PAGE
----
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Determining whether a transformation is onto. Created by Sal Khan.
Video transcript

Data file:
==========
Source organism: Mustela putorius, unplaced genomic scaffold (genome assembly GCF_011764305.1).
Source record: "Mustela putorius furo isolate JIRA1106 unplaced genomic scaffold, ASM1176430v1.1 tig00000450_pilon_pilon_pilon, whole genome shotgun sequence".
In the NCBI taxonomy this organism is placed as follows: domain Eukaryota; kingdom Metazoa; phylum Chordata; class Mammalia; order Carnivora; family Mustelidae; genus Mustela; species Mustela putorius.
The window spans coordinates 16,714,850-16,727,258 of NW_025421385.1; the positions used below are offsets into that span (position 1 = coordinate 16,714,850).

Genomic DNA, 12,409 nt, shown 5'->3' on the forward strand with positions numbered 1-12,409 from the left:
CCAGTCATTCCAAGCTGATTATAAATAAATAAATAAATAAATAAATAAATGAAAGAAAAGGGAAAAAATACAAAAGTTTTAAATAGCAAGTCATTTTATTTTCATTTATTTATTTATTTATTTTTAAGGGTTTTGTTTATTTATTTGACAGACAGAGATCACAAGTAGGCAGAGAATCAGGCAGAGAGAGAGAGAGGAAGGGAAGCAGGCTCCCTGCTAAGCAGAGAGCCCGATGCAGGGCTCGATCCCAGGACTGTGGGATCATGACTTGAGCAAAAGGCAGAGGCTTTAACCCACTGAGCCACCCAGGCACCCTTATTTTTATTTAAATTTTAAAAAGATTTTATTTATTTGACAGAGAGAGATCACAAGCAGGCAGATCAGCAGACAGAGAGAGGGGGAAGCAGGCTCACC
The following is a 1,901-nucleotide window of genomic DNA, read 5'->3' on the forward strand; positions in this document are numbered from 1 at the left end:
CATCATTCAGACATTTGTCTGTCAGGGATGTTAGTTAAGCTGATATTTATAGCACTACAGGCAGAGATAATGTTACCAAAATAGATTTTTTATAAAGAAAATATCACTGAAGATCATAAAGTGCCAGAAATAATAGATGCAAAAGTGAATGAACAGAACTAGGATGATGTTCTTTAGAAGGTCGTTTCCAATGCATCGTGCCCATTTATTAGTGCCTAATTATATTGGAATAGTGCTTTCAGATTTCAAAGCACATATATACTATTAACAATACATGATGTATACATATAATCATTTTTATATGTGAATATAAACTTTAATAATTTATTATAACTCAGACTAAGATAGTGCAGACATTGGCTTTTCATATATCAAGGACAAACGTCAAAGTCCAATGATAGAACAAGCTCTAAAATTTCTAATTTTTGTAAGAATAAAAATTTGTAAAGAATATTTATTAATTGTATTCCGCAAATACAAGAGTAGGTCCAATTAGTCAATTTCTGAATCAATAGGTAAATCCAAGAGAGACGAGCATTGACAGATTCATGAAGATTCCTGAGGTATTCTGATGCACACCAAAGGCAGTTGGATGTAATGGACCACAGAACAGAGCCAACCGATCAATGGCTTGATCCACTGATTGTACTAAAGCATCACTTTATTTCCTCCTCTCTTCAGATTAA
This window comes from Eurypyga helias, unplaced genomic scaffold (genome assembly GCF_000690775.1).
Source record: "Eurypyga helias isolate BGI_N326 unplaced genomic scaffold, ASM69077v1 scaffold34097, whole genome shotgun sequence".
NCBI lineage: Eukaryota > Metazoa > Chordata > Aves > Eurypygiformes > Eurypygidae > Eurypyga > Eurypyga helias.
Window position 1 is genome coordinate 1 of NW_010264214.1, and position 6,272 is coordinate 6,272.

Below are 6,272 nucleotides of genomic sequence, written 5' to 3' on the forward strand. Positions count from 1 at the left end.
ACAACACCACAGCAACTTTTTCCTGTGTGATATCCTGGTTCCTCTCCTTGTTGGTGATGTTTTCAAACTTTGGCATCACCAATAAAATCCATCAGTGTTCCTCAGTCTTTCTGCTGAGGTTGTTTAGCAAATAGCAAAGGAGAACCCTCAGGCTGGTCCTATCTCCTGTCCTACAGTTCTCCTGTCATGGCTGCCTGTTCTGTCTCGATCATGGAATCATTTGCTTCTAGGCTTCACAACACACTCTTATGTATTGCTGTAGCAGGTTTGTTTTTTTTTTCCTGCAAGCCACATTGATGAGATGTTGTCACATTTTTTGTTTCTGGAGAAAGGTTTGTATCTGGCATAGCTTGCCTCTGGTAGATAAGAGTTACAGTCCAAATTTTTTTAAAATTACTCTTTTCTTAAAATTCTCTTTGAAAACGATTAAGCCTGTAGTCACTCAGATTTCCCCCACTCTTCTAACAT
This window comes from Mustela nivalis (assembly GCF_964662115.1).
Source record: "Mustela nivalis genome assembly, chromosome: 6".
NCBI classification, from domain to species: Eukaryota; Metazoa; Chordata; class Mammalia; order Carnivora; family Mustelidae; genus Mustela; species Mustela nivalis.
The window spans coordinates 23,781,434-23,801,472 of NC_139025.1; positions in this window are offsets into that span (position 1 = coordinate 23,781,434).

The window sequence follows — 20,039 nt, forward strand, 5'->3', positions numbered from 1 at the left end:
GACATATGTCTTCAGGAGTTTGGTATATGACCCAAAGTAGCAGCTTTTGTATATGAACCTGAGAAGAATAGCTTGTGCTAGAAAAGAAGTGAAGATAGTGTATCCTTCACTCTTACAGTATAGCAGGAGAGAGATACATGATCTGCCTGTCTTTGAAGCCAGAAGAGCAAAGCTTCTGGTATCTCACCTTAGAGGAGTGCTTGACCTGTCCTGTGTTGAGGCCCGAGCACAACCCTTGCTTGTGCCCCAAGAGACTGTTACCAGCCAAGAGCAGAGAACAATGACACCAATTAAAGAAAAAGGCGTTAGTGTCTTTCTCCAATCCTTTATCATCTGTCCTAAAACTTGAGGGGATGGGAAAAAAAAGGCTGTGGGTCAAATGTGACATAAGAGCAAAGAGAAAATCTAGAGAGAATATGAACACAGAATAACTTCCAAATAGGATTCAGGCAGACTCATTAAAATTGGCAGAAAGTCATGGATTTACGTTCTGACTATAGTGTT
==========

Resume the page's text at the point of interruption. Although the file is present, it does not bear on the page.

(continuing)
Let's say I have a linear transformation T that's a mapping between Rn and Rm. We know that we can represent this linear transformation as a matrix product. So we can say that T of x, so the transformation T-- let me write it a little higher to save space-- so we can write that the transformation T applied to some vector x is equal to some matrix times x. And this matrix, since it's a mapping from Rn to Rm, this is going to be a m by n matrix. Because each of these entries are going have n components, they're going to be members of Rn, so this guy has to have n columns in order to be able to have this matrix vector product well defined. So we can go back to what we've been talking about now. In the last couple of videos, we've have been talking about invertibility of functions, and we can just as easily apply it to this transformation, because transformations are just functions. We just use the word transformations when we start talking about maps between the vector spaces or between sets of vectors, but they are essentially the same thing. Everything we've done the last two videos have been very general. I never told you what the set of our domain and the set of our co-domains were made up of. Now we're dealing with vectors, so we can apply the same ideas. So T is a mapping right here from Rn to Rm. So if you take some vector here, x, T will map it to some other vector in Rm. Call that Ax. If we take this matrix vector product right there and this is the mapping T right there. So let's ask the same questions about T that we've been asking in general about functions. Is T invertible? And we learned in the last video that there's two conditions for invertibility. T has to be onto, or the other way, the other word was surjective. That's one condition for invertibility. And then T also has to be 1 to 1. And the fancy word for that was injective, right there. So in this video, I'm going to just focus on this first one. So I'm not going to prove to you whether T is invertibile. We will at least be able to try to figure out whether T is onto, or whether it's surjective. So just as a reminder, what does onto or surjective mean? It means that you take any element in Rm, you take any element in your co-domain, so you give me any element in your co-domain-- let's call that element b; it's going to be a vector-- the fact, if T is surjective or if T is onto, that means that any b that you pick in our co-domain, there's always going to be some vector, at least one vector, in our domain. That if you apply the transformation to it you're going to get b. Or another way to think about it is the image of our transformation is all of Rm. All of these guys can be reached. So let's think about what that means. So we know that the transformation is Ax. It's some matrix A. So the transformation of x-- I'll just rewrite it-- is equal to some matrix A-- that's an m by n matrix-- times the vector x. Now, if T has to be onto, that means that Ax, this matrix vector product, has to be equal to any member of our co-domain can be reached by multiplying our matrix A by some member of our domain. So what's another way of thinking about it? Another way of thinking about it is for any b, so onto, implies that for any vector b that is a member of Rm-- so any b here-- there exists at least one solution to a times x is equal to b. Where, of course, x is, the vector x is, a member of Rn. It's just another way of saying exactly what I've been saying in the first part of this video. You give me any b in this set, and then there has to be, if we assume that T is onto, or for T to be onto, there has to be at least one solution to Ax is equal to b. There has to be at least one x out here, that if I multiply it by A, I get to my b. And this has to be true for every, maybe I should write, for every instead of any. But they are the same idea. But, for every b in Rm, we have to be able to find at least one x that makes this true. So what does that mean? That means that A times x has to be equal to-- you can construct any member of Rm by taking a product of A and x, where x is a member of Rn, where x is a member here. Now what is this? If x is an arbitrary member of Rn, Let me write like this. We know that matrix A would look like this. It'll be a bunch of column vectors. a1, a2 and it has n columns, so it looks like that. That's what our matrix A looks like. So we're saying if you take this product, you have to be able to reach any guy, any member of Rm. Well, what does this product look like if where taking this product instead of writing an x there, I could write x like this. x1, x2, all the way to xn. So this product is going to be x1 times the first column vector of A, plus x2 times the second column vector of A, all the way to plus xn times the nth column vector of A. That's what this product is. And in order for T to be onto, this combination has to be equal to any vector in Rm. Well, what does this mean? These are just linear combinations of the column vectors of A. So another way to say that is for T to be onto, So for T to be surjective or onto, the column vectors of A have to span Rm, have to span our co-domain. They have to span this right here. You have to be able to get any vector here with a linear combination of these guys. Right? And the linear combination is set up because the weights are just arbitrary members of the real numbers. This vector is just a bunch of arbitrary real numbers. So for T to be onto, the span of a1, a2, all the way to an, has to be equal to Rm, has to be equal to your co-domain. That just means that you can achieve any vector in your co-domain with the linear combinations of the column vectors of this. What's the span of a matrices' column vectors? By definition that is the matrices' column space. So we could say, that means that the span of these guys have to be Rn, or another way is that the column space of A-- let me switch colors-- the column space of A has to be equal to Rm. So how do we know if a vector's column space is equal to Rm? So here, maybe it might be instructive to think about, when can we not find solutions to the equation Ax is equal to b? So whenever you're faced with this type of an equation, what do we do? We can set up an augmented matrix that looks like this, where you put A on this side, and then you put the vector b on the right-hand side. And then you, essentially, perform a bunch of row operations. You have to perform the entire rows in both cases, on both sides, and we've done this multiple times. Your goal is to get the left-hand side into reduced row echelon form. So what you want to do is, eventually, get your augmented matrix to look like this. Where the left-handed side is-- let me define R, capital R, to be the reduced row echelon form of A. And we've done many videos on that. That's just, you have a matrix where you have your pivots and the pivot will be the only non-zero entry in its column. But not every column has to have a pivot in it. Maybe, you have a free column or non-pivot column and then they could have a bunch of 0's. And maybe this has a pivot. This would have to be 0 if there is a pivot there. These would have to be 0, and so on and so forth. And maybe the next pivot is right there. These would have to be 0, and you get the idea. You could have some columns the don't have pivots, but whenever you do have a pivot, they have to be the only non-zero entry in their column. This is reduced row echelon form. So, what we do with any matrix is we keep performing those row operations so that we eventually get it into a reduced row echelon form. And as we do that we are performing those same operations on the right-hand side. We're performing on the entire row of these augmented matrices. So this vector b right here, I guess I could write it as a vector, it's eventually going to be some other vector c right here. You know, if this is 1, 2, 3, maybe I will perform a bunch of operations and this will be 3, 2, 1, or something of that nature. Now, when does this not have a solution? We reviewed this early on. The only time where you don't have a solution, remember, there are three cases, where you have many solutions. and that's the situation where you have three variables. We've talked about that before. You have the case where you have only one unique solution, that's the other case. And then you have the final case where you have no solutions. And when do you have no solutions? What has to happen to have no solution? To have no solutions, when you perform these row operations, you have to eventually get to a point where your matrix looks something like this. I don't know what all this stuff looks like maybe there's a 1 here, a bunch of stuff. There is a 1 here and a 0. But if you have a whole row, at least one whole row of 0's, you just have a bunch of 0's like that. And over here you have something that is non-zero. This is the only time that you have no solution. So let's remember what we're even talking about this stuff for. We are saying that our transformation is onto, if its column vectors or if its column space is Rm, if its column vectors span Rm. And what I'm trying to figure out is how do I know that it spans Rm? So, essentially, for it to span Rm, you can give me any b here, any b that's a member of Rm, and I should be able to get a solution. So we asked ourselves the question, when do we not get a solution? Well, we definitely don't get a solution if we have a bunch of 0's in a row. And then we have something non-zero here. That's definitely not going to be a solution. Now there's the other case where we have a bunch of 0's. So there's the other case where we do have some solutions, where it's only valid for certain b's. So that's the case-- let me draw it like this. Let me start it like this. So let's say I have my matrix A, and I have my b1, b2, let me write it all the way, and then you have bm. Remember, this is a member of Rm. And we do our reduced row echelon form with this augmented matrix, and A goes to its reduced row echelon form. Let's say it's reduced row echelon form has a row of 0's at the end of it. So it just has a row of 0's right there. Everything else looks like your standard stuff, 1's and 0's. But the last row, let's say it's a bunch of 0's. And when we perform the row operations here on this generalized member of Rm, this last row has some function. Maybe it just looks like 2b1 plus 3b2-- I'm just writing a particular case, it won't always be this-- minus b3. And it will essentially be some function of all of the b's. So let me write it this way. I'm writing a particular case in here, maybe I shouldn't have written a particular case. This will be some function of b1, b2, all the way to bm. Now, clearly if this is non-zero, we don't have a solution. And so if we don't have a solution for some cases of b, then we are definitely not spanning Rm. So, let me write that down. If we don't have a solution for some cases of b, then we don't span Rm. I don't know if I'm overstating something that is maybe obvious to you, but I really want to make sure you understand this. Anytime you just want to solve the equation Ax is equal to b-- and remember, we want to make sure that this can be true for any b we chose-- what we could do is we just set up this augmented matrix like this, and we perform a bunch of row operations until we get A, we get this matrix A to reduced row echelon form. As we do this, the right-hand side is going to be a bunch of functions of b. So maybe the first row is b1 minus b2, plus b4, or something. And then the next row will be something like that. We've seen examples of this in the past. And if you end up by doing the reduced row echelon form with a row of 0's here, the only way that you're going to have a solution is if your vector b, if its entries satisfy this function here on the right, so that this thing equals 0. So it's only going to be true for certain b's. And if this only has a solution for the certain b's that make this equal to 0, then we definitely are not spanning all of Rm. Let me do it visually. So if that is Rm, and if we put-- if this is only 0 for a couple of b's, for, let's say for some handful of b's, then these are the only guys that we can reach by multiplying A times some vector in Rm. And we definitely won't be spanning all of Rm. In order to span all of Rm, when we put this in a reduced row echelon form, we have to always find a solution. And the only way we are always going be finding a solution is if we don't run into this condition where we have a row of 0's. Because when you have a row 0's, then you have to put the constraint that this right-hand side has to be 0. So what's the only reduced row echelon form where you don't have a row of 0's at the end? Well, any row in reduced row echelon form either has to have all 0's or it has to have a pivot entry in every row. So the only way that you span-- so T is onto, if and only if, it's the column space of its transformation vector is equal to Rm. Its column vectors span all of Rm. And the only way that that's happening is if the reduced row echelon form of A has a pivot entry in every row. And how many rows does it have? This is an m by n matrix. It has m rows and n columns. So it has a pivot entry in every row. That means that it has to have m pivot entries, right there. Now, what's another way of thinking about that? Remember, earlier on, several videos ago, we thought about how do you figure out-- and this might confuse things a little bit-- how do you figure out the basis for your column space? So the basis for the column space of a matrix, and this is a bit of review. What we did is we say, look, you take your matrix, and you put it in reduced row echelon form of your matrix, and then, essentially-- let me draw it a little bit different heree-- well, you put it in reduced row echelon form. So let's say that's just reduced row echelon form. And you look at which columns have pivot entries. And the corresponding columns in your original matrices, in your original matrix, forms the basis for your column space. So let me draw that out. So, I'll do a particular instance. So, let's say that it has its column vectors a1, a2, all the way to an. That's what A looks like. And when you put it in reduced row echelon form, let's say that this column right here has a pivot entry. That column has a pivot entry. Let's say that this one doesn't. Let's say this is a 2 there. I'm just picking particular numbers. Let's say there's a 3. Let's say all of these are non-pivot entries, and then our last entry n is a pivot entry. So it just has a bunch of 0's, and then a 1 like that. How do you determine what are the basis vectors for the column space? Well, obviously, the column space is everything that's spanned by all these guys. But, what's the minimum set you need to have that same span? Well, you look at which one has a corresponding pivot entries or pivot columns. And you say, I have a pivot column here, and I have a pivot column there. So the basis for my column space must be this column in my original matrix, and that column in my original matrix. And then we said, well, how do you define the dimension of it's column space? And you just essentially count the number of vectors you need for your basis, and we call that the rank of A. This is all review. The rank of A was equal to the dimension of the column space of A, which is equal to number of basis vectors for the column space. And this is how you determine it. You essentially figure out how many pivot columns you have, the number of pivot columns you have is the number of basis vectors you have, and so that's going to be the rank of A. Now, the whole reason why I talked about this is we just said that our transformation T is onto, if and only if, its column space is Rm, which is the case if it has a pivot entry in every row in its reduced row echelon form. Or, since it has m rows, it has to have m pivot entries. So for every row, you have a pivot entry, but every pivot entry corresponds to a pivot column. So if you have m pivot entries, you also have m pivot columns, which means that if you were to do this exercise right here, you would have m basis vectors for your column space, or that you would have a rank of m. So this whole video was just a big long way of saying that T is onto. And another way of saying that is that if you have your domain here, which was Rm, and you have your co-domain here, that is Rm, that every member of Rm can be reached by T by some member of Rn. Any guy here, there's always at least one guy here, that if you apply T to it, you get right there. There might be more than one. We're not even talking about 1 to 1 yet. So we say that T is onto, if and only if, the rank of its transformation matrix, A, is equal to m. So that was the big takeaway of this video. Let's just actually do an example, because sometimes when you do things really abstract it seems a little bit confusing, when you see something particular. Let me define some transformation S. Let's say the transformation S is a mapping from R2 to R3. And let's say that S applied to some vector x is equal to the matrix 1, 2, 3, 4, 5, 6, times the vector x. So this is clearly a 3 by 2 matrix. Let's see if S is onto. Well, based on what we just did, we just have to go and put this guy in reduced row echelon form. So let's do that. So if you put this guy into reduced row echelon form, so let's keep 1, 2, 3, 4, 5, 6. Now, let's keep the first row the same, that's 1, 2. Let's replace the second row with the second row minus 3 times the first row. Actually, let's replace it with 3 times the first row minus the second row. So, 3 times 1 minus 3 is 0. 3 times 2 minus 4, that's 6 minus 4, is 2. Now let's replace the third row with 5 times the first row, minus the third row. So 5 times 1 minus 5 is 0. 5 times 2 is 10, minus 6 is 4. Now, let's see if we can get a 1 right here. So I'm going to keep my middle row the same. Or, actually, let's just divide the middle row by 2, or multiply it by 1/2 So, you get 0, 1 and then you have a 0, 4, 1, 2. And now let's try to make these 0, get it into reduced row echelon form. So I'm going to keep my middle row the same, 0, 1. And let's replace the top row with the top row minus 2 times the second row. So 1 minus 2 times 0 is 1. 2 minus 2, times 1 is 0. Now, let's replace this last row with the last row minus 4 times this row. So we get 0 minus 4, times that, is 0. 4 minus 4, times 1, is 0. So notice, we have a row with 0's here. We have two pivot entries or two rows with pivot entries, and we also have two pivot columns right there. So the rank of this guy right here, of 1, 2, 3, 4, 5, 6. The rank of that is equal to 2, which is not equal to our co-domain. It is not equal to R3. It's not equal to R3, so S is not onto, or not surjective. It's one of the two conditions for invertibility. So, we definitely know that S is not invertible. Hopefully that's helpful. Now, in the next video we're going to focus on the second condition for invertibility, and that's being 1 to 1.